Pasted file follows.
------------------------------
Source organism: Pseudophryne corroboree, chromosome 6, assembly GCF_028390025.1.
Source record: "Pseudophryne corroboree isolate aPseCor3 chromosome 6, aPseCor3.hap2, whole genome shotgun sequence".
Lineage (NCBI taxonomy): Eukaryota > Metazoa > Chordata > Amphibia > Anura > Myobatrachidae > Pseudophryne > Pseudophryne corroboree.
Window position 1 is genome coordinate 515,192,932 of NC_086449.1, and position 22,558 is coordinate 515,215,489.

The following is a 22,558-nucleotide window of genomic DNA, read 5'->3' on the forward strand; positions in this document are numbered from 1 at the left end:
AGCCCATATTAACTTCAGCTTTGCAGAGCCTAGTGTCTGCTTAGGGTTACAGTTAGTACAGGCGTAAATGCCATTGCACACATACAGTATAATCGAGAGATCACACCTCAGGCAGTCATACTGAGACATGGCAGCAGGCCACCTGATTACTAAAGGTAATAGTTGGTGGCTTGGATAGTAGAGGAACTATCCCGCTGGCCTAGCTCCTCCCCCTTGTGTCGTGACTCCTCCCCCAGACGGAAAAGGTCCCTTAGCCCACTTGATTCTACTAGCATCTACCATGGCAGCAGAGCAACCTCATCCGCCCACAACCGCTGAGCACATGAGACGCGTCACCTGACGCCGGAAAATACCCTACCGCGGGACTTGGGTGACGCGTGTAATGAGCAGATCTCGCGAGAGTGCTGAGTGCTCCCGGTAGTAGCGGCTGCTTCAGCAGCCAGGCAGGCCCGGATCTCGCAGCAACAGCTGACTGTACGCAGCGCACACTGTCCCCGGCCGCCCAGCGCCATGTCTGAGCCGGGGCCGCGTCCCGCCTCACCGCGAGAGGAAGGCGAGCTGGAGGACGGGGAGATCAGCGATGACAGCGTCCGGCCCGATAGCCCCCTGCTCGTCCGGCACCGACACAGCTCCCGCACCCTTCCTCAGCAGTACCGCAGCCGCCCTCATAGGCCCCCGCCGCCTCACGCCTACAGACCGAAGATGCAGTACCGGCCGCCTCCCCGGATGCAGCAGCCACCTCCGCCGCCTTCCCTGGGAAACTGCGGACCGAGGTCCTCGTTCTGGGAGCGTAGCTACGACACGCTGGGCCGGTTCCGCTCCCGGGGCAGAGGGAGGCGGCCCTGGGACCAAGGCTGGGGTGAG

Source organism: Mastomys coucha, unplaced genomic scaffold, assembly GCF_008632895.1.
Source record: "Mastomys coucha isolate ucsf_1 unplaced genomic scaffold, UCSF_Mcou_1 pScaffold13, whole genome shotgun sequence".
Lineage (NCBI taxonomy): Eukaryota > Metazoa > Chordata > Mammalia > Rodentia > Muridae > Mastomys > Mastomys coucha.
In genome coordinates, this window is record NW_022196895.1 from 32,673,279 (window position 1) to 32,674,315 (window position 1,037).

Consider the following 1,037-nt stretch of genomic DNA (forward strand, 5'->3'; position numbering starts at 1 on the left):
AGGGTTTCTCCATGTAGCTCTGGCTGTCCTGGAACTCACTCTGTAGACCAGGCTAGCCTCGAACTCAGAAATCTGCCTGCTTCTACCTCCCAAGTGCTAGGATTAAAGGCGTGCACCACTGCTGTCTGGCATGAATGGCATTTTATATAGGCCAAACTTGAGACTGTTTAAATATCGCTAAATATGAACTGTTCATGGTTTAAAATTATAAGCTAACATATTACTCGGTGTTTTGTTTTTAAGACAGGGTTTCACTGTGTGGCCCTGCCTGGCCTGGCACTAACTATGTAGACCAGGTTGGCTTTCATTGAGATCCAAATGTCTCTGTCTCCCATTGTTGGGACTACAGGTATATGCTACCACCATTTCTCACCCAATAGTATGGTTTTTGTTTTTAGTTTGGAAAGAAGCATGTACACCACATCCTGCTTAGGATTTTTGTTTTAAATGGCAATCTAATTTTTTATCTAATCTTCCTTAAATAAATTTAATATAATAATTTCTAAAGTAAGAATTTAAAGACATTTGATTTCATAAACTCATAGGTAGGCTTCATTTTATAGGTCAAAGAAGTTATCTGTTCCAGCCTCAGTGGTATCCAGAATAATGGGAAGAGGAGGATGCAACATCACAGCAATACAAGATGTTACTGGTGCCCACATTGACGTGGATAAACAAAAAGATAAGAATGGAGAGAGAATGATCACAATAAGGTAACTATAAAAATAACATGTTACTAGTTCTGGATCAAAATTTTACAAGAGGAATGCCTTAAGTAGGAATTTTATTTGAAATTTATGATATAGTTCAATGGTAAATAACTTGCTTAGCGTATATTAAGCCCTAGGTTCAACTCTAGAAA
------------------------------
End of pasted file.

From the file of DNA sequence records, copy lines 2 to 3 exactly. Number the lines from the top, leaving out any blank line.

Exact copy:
Source record: "Pseudophryne corroboree isolate aPseCor3 chromosome 6, aPseCor3.hap2, whole genome shotgun sequence".
Lineage (NCBI taxonomy): Eukaryota > Metazoa > Chordata > Amphibia > Anura > Myobatrachidae > Pseudophryne > Pseudophryne corroboree.